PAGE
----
"Of all national assets, archives are the most precious:
they are the gift of one generation to another,
and the extent of our care of them marks the
extent of our civilization." Arthur Doughty.

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San Juan Archipelago, Washington State, United States
A society formed in 2009 for the purpose of collecting, preserving, celebrating, and disseminating the maritime history of the San Juan Islands and northern Puget Sound area. Check this log for tales from out-of-print publications as well as from members and friends. There are circa 650, often long entries, on a broad range of maritime topics; there are search aids at the bottom of the log. Please ask for permission to use any photo posted on this site. Thank you.

06 September 2016


Port Townsend, WA.

"In that nebulous period referred to by tow boat men as 'Now when I was in the ––,' there was a small tow boat leaving Pt. Townsend for Pt. Angeles with an oil barge. She had laid in, waiting for the ebb and the westerly to go down and, as it happens, favorable tides occur at midnight, just as the mate goes on watch.
      In short order she was underway, the towline was out and things were made shipshape.
      The skipper took her clear of Point Wilson, dusting the compass at intervals to clear the dust and fog from its surface. After 4 hours in Pt. Townsend things get a little hazy sometimes. The skipper turned to the mate with a smile. 'Do you know your way? When were you here last?'
      The mate said, 'Oh I s'pose so but it's been about 5 years ago.'
      'Well then I'll give you all the dope. Do you see that flashing light off the Port? That must be a new light on Middle Pt. buoy. Things look sort of fuzzy out so I don't think we can see Dungeness Light. The course is West 1/2 North or West by North or something,––I ain't sure. Oh Hell, that beer makes me sleepy. See you in the morning.'
      The mate settled down to work. He decided the flashing light was Dungeness after all so with a new course laid out he spent the next 6 hours steering, oiling valves, fixing the bilge pump, drinking coffee and thinking what a stinker the Old Man was. He could have brought back at least one beer.
      The watch passed smoothly and just off Ediz Hook, he took in most of the tow line so they would have time to pump enough air to juggle with in the harbor. A few minutes later as the mate was going down to get the Old Man out of the sack, dark thoughts crossed his mind. In fact they grew darker with each step.
      He shook the skipper awake and said, 'Hey Cap, this place don't look quite right.'
      The Old Man muttered, 'S'matter?'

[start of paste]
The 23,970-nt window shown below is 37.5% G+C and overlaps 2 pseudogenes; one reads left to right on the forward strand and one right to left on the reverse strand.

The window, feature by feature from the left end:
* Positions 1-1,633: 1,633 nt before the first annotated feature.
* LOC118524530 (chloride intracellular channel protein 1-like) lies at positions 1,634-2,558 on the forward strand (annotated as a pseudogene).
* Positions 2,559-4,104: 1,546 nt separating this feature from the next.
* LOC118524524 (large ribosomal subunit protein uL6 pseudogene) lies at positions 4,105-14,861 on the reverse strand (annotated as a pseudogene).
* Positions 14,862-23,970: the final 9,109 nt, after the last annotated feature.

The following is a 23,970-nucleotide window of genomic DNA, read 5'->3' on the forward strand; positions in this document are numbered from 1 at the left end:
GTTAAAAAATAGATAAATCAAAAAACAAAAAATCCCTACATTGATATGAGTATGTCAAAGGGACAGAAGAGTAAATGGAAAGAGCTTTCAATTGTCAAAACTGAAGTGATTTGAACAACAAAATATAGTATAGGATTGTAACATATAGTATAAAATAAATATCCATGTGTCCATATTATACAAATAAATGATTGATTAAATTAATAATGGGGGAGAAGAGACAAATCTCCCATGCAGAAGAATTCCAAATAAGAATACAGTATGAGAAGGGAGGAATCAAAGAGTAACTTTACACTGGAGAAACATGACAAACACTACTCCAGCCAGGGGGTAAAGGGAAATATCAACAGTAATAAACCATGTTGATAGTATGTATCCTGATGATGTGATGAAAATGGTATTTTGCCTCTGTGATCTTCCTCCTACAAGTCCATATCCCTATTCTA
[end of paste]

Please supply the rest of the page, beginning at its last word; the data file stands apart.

'Well, when you come into the harbor, is there a stone breakwater on the starboard side?' The Old Man, still in a big fog, just grunted so the mate added, 'It looks like a Blackball dock on the port side, and the C.P.R. dock on the starboard. Up ahead there's a big bulkhead with a big gray building that looks like a hotel and besides there's streetcars running in front of it. Do they have streetcars in Pt. Angeles? I haven't been here for 15 years but it don't look quite right somehow.'
      The skipper, becoming more awake as he listened to the mate's story, began to get a wild look in his eyes and growled, 'what did you say? Tell me that again.'
      The mate willingly complied but before he could finish the Old Man staggered to his feet and yelled 'C.P.R! Hotel! Breakwater! Streetcars! Oh my God! We're in Victoria and we didn't clear customs. What course did I give you?' With a leap he made for the wheel house.
      When the mate got topside the skipper was leaning on the wheel staring from side to side and rubbing his eyes. Then it dawned on him that he was safe in Pt. Angeles and not Victoria. He rested his head on the control stand, heaved a great sigh and moaned, 'Don't ever do that to me again––I couldn't stand it.
      And now, children, this nasty old skipper became a nice skipper and was always good to his mates ever after. Except that he had a deckhand named Boliver, but that's another story."
Source of text: Victoria Episode by Capt. H.M. Pixley. Piling Busters, Stories of Towboating by Towboat Men. Mitchell Publication, Inc. Seattle. 1951. 
In a later post for the lighter side of the marine world, we will share the background of the Piling Busters Association as written by historian Gordon Newell.

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